Third, the president’s highly personalized concept of negotiation does not include the obvious need to empower others to engage in the give-and-take of substantive discussions that could lead to progress. Progress as such can only come from the direct participation of the leader; anyone else is merely engaged in “working level” discussions that have to do with the ultimate give-and-take required to make a deal. The corollary to this is that presidential emissaries, even Secretary Pompeo, are reduced to message-carriers with little or no scope for their own ideas. Pompeo has shown on many occasions that he understands the point about one-man leadership. But, with due respect to Pompeo’s considerable upward management skills, the North Koreans have had even more time and experience to absorb the lesson.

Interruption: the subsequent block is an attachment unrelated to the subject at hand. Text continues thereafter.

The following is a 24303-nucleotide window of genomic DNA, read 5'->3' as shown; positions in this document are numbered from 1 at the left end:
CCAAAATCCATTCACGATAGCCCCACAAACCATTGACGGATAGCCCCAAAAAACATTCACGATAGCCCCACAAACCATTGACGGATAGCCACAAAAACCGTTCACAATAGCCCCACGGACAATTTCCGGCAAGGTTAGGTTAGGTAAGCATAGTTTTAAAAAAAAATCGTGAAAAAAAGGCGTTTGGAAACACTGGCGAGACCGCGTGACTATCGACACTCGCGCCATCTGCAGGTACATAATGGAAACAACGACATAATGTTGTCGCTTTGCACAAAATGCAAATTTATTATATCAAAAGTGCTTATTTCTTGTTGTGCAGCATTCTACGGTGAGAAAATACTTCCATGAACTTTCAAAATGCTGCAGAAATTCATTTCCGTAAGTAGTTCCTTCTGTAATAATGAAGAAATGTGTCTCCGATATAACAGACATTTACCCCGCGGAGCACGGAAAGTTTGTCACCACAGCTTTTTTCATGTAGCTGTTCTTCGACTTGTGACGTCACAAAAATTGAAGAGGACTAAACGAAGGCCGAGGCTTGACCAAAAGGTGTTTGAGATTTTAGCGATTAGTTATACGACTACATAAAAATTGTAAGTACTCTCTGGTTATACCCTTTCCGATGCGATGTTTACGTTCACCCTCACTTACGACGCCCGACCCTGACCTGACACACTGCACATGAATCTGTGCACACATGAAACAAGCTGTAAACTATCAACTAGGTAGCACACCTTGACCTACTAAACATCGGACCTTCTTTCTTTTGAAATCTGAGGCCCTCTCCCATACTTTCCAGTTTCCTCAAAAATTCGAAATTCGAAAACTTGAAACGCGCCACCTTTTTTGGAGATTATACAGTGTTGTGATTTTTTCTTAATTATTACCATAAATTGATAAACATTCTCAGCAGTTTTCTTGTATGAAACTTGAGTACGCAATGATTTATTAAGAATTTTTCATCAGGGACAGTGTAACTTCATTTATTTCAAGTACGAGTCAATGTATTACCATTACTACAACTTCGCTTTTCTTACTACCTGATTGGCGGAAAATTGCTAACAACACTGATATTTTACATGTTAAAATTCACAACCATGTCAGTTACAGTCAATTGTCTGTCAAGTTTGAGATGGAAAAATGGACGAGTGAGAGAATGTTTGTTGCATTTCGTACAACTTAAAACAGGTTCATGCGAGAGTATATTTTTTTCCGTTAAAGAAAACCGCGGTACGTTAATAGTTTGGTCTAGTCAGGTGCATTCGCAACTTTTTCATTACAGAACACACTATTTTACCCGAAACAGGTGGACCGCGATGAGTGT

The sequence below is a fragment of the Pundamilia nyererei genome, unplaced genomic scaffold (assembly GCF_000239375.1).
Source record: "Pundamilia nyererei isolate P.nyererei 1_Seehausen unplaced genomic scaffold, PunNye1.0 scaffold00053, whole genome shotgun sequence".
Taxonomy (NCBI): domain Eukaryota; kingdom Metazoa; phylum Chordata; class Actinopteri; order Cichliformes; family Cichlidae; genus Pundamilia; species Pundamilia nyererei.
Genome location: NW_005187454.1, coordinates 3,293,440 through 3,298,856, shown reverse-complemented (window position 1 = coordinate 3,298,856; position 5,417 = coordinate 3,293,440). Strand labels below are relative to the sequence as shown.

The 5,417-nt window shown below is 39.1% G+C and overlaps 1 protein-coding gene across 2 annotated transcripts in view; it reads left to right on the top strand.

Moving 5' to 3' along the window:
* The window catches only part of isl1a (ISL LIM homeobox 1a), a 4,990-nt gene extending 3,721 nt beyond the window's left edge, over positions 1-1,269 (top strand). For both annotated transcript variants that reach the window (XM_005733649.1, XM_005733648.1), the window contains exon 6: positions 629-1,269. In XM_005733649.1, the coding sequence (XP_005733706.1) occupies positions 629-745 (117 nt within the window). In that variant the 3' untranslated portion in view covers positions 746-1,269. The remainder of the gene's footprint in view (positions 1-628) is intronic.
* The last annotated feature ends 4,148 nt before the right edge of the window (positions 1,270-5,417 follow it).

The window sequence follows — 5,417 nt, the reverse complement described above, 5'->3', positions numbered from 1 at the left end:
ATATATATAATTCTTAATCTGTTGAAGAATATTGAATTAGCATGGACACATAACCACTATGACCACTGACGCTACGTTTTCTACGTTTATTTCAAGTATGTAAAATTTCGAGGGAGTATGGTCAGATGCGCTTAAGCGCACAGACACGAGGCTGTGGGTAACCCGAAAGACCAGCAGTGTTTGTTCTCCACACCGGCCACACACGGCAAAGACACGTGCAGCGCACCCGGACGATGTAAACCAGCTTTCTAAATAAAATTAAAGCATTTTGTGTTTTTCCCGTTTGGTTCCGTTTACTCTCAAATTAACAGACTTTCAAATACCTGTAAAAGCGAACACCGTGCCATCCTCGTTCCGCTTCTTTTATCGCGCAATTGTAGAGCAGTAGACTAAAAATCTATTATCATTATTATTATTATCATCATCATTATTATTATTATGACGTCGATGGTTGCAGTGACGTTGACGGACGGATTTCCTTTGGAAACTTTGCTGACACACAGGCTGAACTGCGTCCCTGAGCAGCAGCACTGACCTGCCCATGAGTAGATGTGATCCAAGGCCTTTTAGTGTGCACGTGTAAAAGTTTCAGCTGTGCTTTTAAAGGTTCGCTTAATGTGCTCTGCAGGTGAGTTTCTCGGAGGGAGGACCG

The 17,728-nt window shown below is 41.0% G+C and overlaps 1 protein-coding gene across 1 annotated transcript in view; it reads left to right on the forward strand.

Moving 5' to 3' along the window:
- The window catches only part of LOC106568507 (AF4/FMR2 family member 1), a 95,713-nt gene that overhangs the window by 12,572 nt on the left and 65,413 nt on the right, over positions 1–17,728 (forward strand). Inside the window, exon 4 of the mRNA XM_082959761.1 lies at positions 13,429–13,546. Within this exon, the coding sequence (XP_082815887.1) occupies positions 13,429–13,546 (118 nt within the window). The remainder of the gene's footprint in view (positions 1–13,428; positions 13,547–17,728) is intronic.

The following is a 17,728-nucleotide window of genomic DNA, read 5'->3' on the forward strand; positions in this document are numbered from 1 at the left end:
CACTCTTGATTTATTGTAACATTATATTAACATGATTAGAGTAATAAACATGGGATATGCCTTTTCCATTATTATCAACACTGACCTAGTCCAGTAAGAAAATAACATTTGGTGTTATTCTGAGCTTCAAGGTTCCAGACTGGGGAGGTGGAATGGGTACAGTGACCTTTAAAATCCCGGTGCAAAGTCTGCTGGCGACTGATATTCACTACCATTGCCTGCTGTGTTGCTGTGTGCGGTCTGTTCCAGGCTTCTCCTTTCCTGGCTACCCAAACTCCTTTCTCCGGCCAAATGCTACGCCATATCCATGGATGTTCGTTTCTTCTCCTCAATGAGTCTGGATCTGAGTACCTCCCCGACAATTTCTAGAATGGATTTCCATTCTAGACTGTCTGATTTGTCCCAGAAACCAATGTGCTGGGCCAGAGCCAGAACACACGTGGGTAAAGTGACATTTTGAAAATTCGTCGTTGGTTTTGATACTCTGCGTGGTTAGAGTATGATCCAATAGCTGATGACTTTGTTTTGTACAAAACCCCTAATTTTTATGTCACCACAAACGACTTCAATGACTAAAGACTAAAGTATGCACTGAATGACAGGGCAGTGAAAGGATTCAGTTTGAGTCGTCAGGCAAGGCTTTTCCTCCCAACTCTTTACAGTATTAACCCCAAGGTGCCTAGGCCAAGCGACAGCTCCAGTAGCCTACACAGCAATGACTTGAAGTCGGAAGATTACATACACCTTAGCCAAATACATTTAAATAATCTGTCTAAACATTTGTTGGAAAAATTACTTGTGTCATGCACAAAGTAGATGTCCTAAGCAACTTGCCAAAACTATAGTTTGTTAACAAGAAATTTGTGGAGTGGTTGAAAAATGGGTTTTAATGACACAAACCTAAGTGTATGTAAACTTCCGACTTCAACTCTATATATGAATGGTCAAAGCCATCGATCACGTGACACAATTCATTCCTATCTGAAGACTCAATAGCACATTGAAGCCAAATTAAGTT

The excessive personalization of the issues has led to still another dysfunction: the extremely narrow diplomatic architecture of the talks. This problem is clearly related to the fact that Trump’s instincts are not to share work or credit with foreigners — but, in fairness to Trump, his secretary of state has not shown any proclivity to work with others except those he perceives as already in agreement with his every move. Working shoulder to shoulder with the Chinese or with the South Koreans involves its own set of give-and-take, something that this administration (and not just at the very top) repeatedly has shown it is not willing to deal with.